In the rural areas of Karnataka in India, like in many parts of the world, women are exposed to indoor air pollution from inefficient firewood cookstoves. Local NGO TIDE launched a clean cook stove programme in 2002 where rural women are trained as stove builders who further train other women in building and maintaining clean stoves. The initiative is supported by the Karnataka State Forest Department and the Department of Science and Technology, Government of India. Women who complete trainings are given molds to build stoves in households - an activity they engage in during 3-4 months a year as they are busy during the agricultural season.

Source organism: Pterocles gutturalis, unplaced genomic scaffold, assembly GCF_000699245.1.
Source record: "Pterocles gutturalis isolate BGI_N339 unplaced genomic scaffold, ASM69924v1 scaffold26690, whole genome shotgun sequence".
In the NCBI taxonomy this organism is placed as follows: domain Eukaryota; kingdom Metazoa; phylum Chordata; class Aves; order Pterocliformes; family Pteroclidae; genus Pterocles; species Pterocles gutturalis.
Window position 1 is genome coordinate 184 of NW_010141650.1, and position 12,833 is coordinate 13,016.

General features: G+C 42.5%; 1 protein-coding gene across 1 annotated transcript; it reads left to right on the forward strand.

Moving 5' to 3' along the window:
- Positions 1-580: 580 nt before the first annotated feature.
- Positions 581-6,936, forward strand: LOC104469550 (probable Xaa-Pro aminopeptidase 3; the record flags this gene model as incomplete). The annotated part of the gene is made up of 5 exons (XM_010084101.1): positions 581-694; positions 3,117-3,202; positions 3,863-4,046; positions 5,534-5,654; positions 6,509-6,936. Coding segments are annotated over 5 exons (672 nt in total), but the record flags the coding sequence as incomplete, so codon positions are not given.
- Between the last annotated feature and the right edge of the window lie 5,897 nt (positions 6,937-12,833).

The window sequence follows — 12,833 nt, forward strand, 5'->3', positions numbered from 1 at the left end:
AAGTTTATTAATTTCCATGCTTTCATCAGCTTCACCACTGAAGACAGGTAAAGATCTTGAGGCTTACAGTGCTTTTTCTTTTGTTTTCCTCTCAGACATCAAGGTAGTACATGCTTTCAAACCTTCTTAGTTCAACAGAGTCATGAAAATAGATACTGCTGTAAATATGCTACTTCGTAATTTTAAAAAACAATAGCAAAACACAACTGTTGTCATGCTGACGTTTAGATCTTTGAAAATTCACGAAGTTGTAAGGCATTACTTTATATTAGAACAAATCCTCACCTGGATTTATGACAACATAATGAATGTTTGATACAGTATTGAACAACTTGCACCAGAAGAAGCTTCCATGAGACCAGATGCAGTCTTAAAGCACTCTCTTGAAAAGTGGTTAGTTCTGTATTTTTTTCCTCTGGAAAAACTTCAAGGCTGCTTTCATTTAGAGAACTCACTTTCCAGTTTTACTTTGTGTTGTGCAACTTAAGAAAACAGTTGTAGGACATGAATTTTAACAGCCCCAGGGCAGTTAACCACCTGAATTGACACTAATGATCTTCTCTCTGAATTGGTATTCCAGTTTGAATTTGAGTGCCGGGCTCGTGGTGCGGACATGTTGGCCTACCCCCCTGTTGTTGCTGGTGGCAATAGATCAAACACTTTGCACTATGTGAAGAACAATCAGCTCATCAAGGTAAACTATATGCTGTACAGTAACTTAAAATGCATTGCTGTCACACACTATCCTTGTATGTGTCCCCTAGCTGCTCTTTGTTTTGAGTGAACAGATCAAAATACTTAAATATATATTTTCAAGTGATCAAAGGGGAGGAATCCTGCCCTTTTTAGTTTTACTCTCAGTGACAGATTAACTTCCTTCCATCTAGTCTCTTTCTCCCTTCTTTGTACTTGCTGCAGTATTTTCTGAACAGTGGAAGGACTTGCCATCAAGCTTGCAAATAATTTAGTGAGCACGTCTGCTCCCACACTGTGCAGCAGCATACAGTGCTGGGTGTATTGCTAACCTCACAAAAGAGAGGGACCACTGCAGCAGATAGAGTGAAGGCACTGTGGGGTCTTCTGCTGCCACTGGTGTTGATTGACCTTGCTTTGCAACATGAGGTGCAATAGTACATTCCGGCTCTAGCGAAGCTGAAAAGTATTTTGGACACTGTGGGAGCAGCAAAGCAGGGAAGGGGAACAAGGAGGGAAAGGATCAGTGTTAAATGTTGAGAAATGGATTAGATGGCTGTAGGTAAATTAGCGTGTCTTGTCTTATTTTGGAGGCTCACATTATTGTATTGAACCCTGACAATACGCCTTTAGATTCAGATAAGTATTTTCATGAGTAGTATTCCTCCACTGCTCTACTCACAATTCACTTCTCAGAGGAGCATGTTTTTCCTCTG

This model has shown that providing clean household technologies that suit women's requirements and does not change their traditional habits has a higher adoption rate. It was also found that engaging women to popularize the stove was more successful than engaging men, as women are able to communicate and relate to women better. The income earned by women has given them more agency and control, and levels of confidence have increased as they now step out from their homes for attending and give trainings.
Read more about the stories like this in the publication “Women in Energy: Breaking Stereotypes and Inspiring Change”, that the Climate Technology Centre and Network (CTCN) produced together with the Energy and Resources Institute (TERI).
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